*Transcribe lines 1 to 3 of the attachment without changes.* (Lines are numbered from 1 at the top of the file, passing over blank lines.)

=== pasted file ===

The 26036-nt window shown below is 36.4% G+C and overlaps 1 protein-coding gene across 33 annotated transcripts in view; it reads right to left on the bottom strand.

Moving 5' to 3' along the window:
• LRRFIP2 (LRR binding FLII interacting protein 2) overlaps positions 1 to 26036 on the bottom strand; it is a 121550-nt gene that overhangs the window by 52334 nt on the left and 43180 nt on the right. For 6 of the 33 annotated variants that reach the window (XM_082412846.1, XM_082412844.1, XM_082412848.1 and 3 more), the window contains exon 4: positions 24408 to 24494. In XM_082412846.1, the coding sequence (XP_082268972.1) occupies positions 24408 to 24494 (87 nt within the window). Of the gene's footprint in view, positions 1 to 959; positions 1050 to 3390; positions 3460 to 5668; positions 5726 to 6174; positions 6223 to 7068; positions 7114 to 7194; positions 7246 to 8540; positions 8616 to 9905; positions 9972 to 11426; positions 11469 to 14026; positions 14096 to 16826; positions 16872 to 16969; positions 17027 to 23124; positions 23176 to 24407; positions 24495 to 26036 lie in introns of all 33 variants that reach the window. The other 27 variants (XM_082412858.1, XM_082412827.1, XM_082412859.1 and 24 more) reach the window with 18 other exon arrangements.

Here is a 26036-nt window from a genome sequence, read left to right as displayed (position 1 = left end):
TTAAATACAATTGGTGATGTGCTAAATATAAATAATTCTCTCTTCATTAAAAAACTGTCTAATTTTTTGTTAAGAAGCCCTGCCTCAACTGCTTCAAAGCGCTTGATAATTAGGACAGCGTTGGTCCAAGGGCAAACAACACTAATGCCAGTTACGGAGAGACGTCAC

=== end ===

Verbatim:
The 26036-nt window shown below is 36.4% G+C and overlaps 1 protein-coding gene across 33 annotated transcripts in view; it reads right to left on the bottom strand.

Moving 5' to 3' along the window:
• LRRFIP2 (LRR binding FLII interacting protein 2) overlaps positions 1 to 26036 on the bottom strand; it is a 121550-nt gene that overhangs the window by 52334 nt on the left and 43180 nt on the right. For 6 of the 33 annotated variants that reach the window (XM_082412846.1, XM_082412844.1, XM_082412848.1 and 3 more), the window contains exon 4: positions 24408 to 24494. In XM_082412846.1, the coding sequence (XP_082268972.1) occupies positions 24408 to 24494 (87 nt within the window). Of the gene's footprint in view, positions 1 to 959; positions 1050 to 3390; positions 3460 to 5668; positions 5726 to 6174; positions 6223 to 7068; positions 7114 to 7194; positions 7246 to 8540; positions 8616 to 9905; positions 9972 to 11426; positions 11469 to 14026; positions 14096 to 16826; positions 16872 to 16969; positions 17027 to 23124; positions 23176 to 24407; positions 24495 to 26036 lie in introns of all 33 variants that reach the window. The other 27 variants (XM_082412858.1, XM_082412827.1, XM_082412859.1 and 24 more) reach the window with 18 other exon arrangements.